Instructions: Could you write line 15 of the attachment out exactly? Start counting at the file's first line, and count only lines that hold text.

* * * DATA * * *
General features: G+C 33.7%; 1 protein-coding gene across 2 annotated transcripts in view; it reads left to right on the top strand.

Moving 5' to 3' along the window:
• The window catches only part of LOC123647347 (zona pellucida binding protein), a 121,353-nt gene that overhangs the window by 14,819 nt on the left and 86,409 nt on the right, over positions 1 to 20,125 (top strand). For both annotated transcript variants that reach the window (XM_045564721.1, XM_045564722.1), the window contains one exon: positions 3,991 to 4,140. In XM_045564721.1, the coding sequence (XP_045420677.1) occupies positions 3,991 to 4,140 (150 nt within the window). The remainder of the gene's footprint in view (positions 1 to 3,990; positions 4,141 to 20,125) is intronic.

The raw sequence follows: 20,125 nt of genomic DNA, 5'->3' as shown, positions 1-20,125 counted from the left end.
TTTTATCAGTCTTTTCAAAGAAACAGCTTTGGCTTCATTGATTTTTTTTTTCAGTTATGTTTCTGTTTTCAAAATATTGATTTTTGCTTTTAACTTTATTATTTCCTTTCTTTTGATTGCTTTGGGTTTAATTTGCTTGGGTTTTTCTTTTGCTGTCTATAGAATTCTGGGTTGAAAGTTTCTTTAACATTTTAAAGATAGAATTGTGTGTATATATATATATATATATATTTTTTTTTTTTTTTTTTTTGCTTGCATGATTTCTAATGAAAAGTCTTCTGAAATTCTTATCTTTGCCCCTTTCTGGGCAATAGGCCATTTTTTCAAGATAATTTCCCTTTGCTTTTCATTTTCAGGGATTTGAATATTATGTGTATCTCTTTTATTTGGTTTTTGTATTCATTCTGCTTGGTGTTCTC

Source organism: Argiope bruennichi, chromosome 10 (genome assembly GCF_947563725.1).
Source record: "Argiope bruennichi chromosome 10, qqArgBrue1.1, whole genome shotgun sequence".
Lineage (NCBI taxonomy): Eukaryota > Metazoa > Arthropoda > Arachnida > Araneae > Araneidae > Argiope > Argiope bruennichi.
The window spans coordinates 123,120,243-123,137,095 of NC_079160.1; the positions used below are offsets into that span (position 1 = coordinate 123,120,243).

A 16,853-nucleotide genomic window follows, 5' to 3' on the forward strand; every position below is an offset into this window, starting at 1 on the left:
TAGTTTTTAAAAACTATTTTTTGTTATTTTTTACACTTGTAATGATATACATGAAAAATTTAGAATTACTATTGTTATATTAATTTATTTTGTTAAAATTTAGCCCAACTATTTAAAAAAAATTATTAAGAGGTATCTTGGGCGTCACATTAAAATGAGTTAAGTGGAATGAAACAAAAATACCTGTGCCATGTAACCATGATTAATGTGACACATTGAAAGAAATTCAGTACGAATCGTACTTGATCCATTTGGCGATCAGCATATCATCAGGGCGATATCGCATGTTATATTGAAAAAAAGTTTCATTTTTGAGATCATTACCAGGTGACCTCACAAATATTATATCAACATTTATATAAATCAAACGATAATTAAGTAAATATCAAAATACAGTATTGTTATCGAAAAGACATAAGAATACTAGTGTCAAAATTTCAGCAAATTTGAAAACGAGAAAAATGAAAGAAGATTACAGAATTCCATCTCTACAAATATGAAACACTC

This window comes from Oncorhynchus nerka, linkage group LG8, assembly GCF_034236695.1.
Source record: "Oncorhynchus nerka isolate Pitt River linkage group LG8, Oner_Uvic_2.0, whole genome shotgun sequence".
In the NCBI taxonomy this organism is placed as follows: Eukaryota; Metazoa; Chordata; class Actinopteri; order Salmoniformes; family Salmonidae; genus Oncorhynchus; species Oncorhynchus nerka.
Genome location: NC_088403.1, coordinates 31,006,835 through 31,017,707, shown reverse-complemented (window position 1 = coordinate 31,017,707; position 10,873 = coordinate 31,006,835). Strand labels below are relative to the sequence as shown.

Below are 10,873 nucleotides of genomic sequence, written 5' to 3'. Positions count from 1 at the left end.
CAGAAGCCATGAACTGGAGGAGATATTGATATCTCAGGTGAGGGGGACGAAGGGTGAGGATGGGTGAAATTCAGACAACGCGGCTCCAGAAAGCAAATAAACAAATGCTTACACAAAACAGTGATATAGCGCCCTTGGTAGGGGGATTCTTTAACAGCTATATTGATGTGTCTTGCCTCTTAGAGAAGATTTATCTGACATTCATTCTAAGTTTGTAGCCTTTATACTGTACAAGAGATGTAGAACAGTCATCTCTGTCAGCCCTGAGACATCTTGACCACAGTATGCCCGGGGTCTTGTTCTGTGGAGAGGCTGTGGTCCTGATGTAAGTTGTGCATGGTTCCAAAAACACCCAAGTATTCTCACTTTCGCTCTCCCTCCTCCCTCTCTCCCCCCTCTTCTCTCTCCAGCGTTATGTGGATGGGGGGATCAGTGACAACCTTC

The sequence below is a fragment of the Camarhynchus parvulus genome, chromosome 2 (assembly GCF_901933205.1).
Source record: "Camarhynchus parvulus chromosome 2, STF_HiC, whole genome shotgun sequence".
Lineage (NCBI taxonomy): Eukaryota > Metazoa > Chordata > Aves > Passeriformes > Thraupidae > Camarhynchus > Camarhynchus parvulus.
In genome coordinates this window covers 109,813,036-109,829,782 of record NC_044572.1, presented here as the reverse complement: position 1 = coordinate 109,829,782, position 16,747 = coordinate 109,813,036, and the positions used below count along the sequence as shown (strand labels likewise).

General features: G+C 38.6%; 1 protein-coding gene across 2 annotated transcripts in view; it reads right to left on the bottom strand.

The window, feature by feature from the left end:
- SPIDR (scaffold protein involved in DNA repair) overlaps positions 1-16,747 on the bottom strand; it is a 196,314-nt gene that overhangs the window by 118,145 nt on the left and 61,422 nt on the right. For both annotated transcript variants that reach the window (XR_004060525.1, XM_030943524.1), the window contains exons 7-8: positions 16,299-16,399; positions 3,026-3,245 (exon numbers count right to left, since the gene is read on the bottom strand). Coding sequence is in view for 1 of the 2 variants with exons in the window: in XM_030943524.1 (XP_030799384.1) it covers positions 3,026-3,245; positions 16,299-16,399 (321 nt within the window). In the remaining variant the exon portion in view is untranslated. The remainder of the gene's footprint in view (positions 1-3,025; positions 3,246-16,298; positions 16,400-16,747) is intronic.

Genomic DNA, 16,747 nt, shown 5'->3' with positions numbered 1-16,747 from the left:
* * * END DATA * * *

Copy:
Genome location: NC_088403.1, coordinates 31,006,835 through 31,017,707, shown reverse-complemented (window position 1 = coordinate 31,017,707; position 10,873 = coordinate 31,006,835). Strand labels below are relative to the sequence as shown.